We recently had a very uncomfortable occurrence in our home. I attempt not to mention anyone that I know in these posts, but my cats have served up their identities to me as part of their room and board.

Let me put it this way, Furbz (she is named after the Furby toy due to the noises she made when I got her, as well as the passive aggressive behavior) put her paw in the fire. I wish I didn’t have to add, “literally.”

The cat and human members of my household (meaning my two cats and myself) recently stayed in someone else’s home. In that home, there are not coils on the burners of the stove. Instead, it is a very smooth, very solid glass cooktop. Furbz was on the precipice of discovering the manner in which a glass cooktop operates as I was distracted by scraping a runny, yet simultaneously wadded mass of dough from a boxed protein pancake mix into the trash can. I was quite frustrated with my ruined breakfast. I was not aware of Furbz’ location until I turned around from my post and saw her perched on the edge of the counter, facing me. I freaked out because I knew the stove was still hot. She was wedged up on a very small section of counter between the far edge of the stove and the wall.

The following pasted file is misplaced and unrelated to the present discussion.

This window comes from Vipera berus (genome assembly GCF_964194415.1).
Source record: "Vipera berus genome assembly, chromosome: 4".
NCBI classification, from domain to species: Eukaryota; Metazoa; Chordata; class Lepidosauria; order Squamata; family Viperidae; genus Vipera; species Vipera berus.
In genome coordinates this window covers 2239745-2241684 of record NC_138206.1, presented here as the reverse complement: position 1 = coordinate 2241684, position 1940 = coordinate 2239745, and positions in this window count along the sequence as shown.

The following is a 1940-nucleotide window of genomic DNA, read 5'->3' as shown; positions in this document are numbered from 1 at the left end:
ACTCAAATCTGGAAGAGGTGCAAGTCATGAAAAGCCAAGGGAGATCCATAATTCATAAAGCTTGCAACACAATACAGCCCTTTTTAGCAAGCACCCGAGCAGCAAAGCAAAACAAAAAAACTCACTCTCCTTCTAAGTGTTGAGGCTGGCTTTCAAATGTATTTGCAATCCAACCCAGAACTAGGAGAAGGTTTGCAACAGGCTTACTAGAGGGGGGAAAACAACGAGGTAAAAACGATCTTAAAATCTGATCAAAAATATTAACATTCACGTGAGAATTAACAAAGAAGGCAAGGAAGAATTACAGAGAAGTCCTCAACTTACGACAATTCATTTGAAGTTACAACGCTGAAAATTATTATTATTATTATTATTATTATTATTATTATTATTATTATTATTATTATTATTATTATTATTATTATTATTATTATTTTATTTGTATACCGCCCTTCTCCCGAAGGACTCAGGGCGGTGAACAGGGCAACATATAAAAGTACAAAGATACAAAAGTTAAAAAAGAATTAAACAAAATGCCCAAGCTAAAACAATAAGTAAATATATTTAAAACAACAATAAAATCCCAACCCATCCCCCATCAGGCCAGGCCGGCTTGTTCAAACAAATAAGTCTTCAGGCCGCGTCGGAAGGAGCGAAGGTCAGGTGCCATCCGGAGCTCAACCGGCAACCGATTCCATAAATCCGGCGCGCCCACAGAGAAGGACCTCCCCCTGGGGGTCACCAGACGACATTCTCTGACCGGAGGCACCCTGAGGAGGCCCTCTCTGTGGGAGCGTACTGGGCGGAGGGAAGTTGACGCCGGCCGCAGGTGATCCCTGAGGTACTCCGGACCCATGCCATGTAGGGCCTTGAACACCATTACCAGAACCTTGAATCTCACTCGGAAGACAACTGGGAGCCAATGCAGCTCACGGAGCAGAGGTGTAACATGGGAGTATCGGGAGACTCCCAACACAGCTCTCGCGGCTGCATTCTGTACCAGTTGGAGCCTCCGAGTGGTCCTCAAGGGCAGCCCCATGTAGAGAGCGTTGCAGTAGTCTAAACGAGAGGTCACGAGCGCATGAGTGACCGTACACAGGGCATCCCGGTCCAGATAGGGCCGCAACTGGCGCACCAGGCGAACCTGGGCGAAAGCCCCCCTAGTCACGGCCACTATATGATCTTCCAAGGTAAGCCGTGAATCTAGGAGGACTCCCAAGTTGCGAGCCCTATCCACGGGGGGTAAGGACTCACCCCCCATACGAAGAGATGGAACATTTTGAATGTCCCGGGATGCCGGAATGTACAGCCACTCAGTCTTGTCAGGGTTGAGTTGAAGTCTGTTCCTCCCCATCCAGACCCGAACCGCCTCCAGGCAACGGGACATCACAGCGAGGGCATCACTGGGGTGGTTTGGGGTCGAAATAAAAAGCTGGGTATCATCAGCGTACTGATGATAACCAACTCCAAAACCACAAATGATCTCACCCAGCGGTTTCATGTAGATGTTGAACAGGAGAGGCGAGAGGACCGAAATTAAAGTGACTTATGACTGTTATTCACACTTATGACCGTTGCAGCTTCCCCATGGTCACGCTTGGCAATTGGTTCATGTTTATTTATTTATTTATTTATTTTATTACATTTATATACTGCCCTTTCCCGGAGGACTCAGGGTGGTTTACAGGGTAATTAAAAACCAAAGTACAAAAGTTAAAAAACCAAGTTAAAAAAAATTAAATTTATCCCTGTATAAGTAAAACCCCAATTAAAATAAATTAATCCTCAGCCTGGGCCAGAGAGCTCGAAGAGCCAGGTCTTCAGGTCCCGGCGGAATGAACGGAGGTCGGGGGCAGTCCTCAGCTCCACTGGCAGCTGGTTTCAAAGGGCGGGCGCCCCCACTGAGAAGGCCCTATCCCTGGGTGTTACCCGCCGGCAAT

I instinctively yelled something like “No!” As soon as it was out of my mouth, she hopped onto the hot glass. When one paw clearly realized the temperature, she sped across the whole burner instead of turning back. As a result, she got a nasty burn on one paw and lightly toasted the rest. She had obviously been spooked. I felt terrible. I hadn’t been able to stop myself from yelling when I realized how close to the heat she was, but I felt like I’d made it worse by yelling in fear.

I took her to the vet as soon as was possible. She blistered one paw so that the top layer of skin came off, but it didn’t get to the tissue below. I’m so grateful that it was only a superficial layer. The other paws were okay. Treatment came in the form of antibiotics twice a day, pain medicine once a day, and once her initial bandage from the vet came off, non stick gauze pads wiped with Neosporin and taped on with the aid of baby stocks.

Baby socks, indeed. I bought her a pack with little kitties on them, which seems a tad ironic. She kept the bandage from the vet on for two days until I removed it (with the aid of scissors). I then made her a baby sock bandage, but didn’t tape tightly enough. I was afraid of squeezing her too hard. I tried again immediately. That baby sock bandage stayed on for the day. After that, every bandage I tried to make was shaken off as soon as I finished. I compensated by soaking her paw in Epsom salts.